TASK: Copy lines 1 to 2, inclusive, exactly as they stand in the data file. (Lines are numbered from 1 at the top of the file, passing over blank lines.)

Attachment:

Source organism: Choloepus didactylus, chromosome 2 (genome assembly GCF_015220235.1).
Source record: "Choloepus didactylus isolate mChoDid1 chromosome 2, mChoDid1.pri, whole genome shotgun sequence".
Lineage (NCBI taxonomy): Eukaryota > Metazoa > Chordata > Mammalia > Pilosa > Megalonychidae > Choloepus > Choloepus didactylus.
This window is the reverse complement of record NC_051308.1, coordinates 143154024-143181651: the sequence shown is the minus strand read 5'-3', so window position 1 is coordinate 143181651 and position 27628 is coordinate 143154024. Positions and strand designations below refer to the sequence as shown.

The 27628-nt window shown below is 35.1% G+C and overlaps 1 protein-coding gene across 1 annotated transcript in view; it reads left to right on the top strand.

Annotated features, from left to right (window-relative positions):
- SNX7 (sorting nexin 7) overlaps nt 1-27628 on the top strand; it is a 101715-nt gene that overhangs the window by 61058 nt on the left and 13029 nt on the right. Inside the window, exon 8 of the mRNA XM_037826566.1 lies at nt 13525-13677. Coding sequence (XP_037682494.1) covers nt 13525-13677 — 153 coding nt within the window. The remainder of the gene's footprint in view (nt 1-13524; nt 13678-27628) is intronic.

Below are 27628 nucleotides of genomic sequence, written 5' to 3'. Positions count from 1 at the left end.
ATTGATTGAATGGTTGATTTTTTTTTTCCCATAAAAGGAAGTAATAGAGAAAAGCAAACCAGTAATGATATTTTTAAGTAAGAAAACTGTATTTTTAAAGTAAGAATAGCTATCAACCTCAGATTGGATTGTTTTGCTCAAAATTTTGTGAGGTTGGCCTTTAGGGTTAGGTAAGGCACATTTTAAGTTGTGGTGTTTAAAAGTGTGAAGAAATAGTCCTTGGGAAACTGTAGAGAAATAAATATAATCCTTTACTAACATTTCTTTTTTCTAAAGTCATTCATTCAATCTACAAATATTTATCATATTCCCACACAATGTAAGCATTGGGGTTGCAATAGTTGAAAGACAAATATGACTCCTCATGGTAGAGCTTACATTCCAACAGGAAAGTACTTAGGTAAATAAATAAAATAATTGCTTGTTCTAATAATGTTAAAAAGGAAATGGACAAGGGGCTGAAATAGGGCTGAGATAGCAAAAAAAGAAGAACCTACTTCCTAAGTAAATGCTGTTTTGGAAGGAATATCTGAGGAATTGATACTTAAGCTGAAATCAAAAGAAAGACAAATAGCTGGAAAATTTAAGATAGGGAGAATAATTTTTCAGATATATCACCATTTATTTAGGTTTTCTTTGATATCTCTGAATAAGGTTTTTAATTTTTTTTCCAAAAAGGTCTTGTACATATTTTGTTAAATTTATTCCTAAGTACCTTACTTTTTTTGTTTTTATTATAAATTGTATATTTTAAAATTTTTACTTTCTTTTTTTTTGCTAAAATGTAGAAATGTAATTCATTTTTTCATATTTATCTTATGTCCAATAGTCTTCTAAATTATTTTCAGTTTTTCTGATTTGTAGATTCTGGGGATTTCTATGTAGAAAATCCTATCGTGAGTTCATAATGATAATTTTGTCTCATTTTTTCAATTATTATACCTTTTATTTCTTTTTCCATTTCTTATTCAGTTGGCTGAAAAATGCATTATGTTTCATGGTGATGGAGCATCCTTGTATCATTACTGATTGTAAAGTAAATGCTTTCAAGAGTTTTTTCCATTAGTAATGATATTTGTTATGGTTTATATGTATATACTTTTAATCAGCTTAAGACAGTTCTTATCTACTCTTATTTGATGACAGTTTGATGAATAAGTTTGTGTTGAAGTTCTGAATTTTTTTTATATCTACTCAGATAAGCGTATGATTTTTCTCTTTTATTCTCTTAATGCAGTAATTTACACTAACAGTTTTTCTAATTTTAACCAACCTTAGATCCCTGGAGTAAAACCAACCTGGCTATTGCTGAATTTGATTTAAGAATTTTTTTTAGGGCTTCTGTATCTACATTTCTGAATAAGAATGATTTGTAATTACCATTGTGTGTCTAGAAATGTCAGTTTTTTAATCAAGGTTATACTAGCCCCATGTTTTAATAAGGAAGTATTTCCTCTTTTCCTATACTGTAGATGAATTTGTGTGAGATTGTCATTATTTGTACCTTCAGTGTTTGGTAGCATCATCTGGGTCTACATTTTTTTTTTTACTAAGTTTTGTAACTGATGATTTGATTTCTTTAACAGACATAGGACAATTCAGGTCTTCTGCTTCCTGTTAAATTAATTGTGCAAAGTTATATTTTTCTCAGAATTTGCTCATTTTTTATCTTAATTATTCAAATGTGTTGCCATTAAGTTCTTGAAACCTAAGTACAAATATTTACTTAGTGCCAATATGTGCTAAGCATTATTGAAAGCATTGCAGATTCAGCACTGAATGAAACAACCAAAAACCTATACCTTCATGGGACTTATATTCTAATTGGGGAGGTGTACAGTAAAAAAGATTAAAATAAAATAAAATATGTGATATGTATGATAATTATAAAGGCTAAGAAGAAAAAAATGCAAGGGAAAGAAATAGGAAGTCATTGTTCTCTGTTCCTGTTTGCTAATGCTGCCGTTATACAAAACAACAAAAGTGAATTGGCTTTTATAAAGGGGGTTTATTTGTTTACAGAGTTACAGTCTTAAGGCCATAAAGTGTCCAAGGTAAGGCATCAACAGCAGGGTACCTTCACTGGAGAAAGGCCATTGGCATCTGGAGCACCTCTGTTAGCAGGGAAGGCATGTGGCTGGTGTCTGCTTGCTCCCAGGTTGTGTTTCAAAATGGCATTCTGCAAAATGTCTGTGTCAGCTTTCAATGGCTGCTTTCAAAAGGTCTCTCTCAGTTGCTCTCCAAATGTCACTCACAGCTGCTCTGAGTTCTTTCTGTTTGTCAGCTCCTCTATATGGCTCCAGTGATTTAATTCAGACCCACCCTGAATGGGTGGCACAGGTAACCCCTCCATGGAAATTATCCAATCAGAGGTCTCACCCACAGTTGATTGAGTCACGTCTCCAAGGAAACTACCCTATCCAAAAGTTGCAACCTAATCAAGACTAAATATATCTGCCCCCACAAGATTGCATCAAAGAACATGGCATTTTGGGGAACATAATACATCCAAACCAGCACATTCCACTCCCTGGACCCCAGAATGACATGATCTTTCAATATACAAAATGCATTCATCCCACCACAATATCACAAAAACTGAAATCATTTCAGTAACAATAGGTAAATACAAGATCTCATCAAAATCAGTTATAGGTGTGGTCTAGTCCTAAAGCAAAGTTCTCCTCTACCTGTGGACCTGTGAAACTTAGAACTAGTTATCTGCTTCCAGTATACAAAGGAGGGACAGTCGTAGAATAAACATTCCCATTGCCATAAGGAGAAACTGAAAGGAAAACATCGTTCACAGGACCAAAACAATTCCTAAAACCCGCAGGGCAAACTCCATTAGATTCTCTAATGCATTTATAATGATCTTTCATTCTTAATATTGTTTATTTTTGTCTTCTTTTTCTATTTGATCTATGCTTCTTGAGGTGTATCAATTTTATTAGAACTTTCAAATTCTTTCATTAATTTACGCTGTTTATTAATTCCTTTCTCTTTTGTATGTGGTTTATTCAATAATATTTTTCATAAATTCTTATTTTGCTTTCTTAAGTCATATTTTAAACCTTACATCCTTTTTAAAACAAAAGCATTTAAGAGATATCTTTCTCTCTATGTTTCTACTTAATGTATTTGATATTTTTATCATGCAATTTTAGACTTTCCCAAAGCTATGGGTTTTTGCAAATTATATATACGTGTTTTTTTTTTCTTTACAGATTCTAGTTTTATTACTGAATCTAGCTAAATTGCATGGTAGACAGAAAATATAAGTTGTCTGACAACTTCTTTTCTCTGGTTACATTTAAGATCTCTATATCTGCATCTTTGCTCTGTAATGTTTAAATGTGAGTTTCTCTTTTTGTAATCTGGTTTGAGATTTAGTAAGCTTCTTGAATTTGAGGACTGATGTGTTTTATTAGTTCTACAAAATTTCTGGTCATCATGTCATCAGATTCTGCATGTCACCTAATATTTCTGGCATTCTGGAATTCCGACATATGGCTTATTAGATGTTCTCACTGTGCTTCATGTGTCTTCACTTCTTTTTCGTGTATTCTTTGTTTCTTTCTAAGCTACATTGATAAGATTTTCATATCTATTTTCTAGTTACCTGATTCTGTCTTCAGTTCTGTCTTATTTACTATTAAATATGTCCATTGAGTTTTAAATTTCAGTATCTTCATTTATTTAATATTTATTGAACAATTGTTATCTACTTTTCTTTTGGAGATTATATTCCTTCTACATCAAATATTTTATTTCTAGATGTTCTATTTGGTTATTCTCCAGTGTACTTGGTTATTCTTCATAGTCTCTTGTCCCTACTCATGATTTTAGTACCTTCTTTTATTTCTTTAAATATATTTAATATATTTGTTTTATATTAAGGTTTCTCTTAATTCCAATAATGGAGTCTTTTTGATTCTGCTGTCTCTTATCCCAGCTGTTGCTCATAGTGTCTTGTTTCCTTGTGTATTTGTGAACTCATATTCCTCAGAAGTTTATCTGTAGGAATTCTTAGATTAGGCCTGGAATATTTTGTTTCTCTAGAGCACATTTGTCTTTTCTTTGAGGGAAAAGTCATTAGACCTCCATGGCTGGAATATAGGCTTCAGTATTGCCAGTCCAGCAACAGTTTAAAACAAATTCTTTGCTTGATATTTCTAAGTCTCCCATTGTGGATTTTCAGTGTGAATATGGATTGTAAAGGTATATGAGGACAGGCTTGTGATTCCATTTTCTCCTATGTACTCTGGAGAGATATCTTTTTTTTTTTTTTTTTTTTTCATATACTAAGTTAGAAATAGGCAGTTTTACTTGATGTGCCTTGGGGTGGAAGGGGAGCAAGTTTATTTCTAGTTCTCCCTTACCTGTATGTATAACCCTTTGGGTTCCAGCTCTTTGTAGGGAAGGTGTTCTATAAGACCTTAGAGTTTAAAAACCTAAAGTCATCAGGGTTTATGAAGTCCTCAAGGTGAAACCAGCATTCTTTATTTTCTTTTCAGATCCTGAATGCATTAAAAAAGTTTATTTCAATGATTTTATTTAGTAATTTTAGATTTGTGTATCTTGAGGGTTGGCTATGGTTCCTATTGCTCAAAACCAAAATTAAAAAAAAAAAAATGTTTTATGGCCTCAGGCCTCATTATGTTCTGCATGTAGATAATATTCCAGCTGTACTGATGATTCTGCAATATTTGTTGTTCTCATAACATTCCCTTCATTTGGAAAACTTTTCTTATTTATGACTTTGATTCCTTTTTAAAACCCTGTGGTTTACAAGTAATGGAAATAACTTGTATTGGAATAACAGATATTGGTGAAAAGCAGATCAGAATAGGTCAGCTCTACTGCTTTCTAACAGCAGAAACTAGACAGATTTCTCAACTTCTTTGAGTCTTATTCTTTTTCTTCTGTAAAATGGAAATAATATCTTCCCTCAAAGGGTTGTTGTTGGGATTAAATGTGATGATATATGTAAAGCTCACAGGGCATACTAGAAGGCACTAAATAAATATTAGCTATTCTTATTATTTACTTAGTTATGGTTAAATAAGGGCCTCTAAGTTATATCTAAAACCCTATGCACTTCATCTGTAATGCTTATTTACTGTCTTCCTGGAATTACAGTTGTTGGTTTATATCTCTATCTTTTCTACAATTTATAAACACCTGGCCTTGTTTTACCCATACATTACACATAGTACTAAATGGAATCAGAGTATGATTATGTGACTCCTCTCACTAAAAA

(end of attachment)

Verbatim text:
Source organism: Choloepus didactylus, chromosome 2 (genome assembly GCF_015220235.1).
Source record: "Choloepus didactylus isolate mChoDid1 chromosome 2, mChoDid1.pri, whole genome shotgun sequence".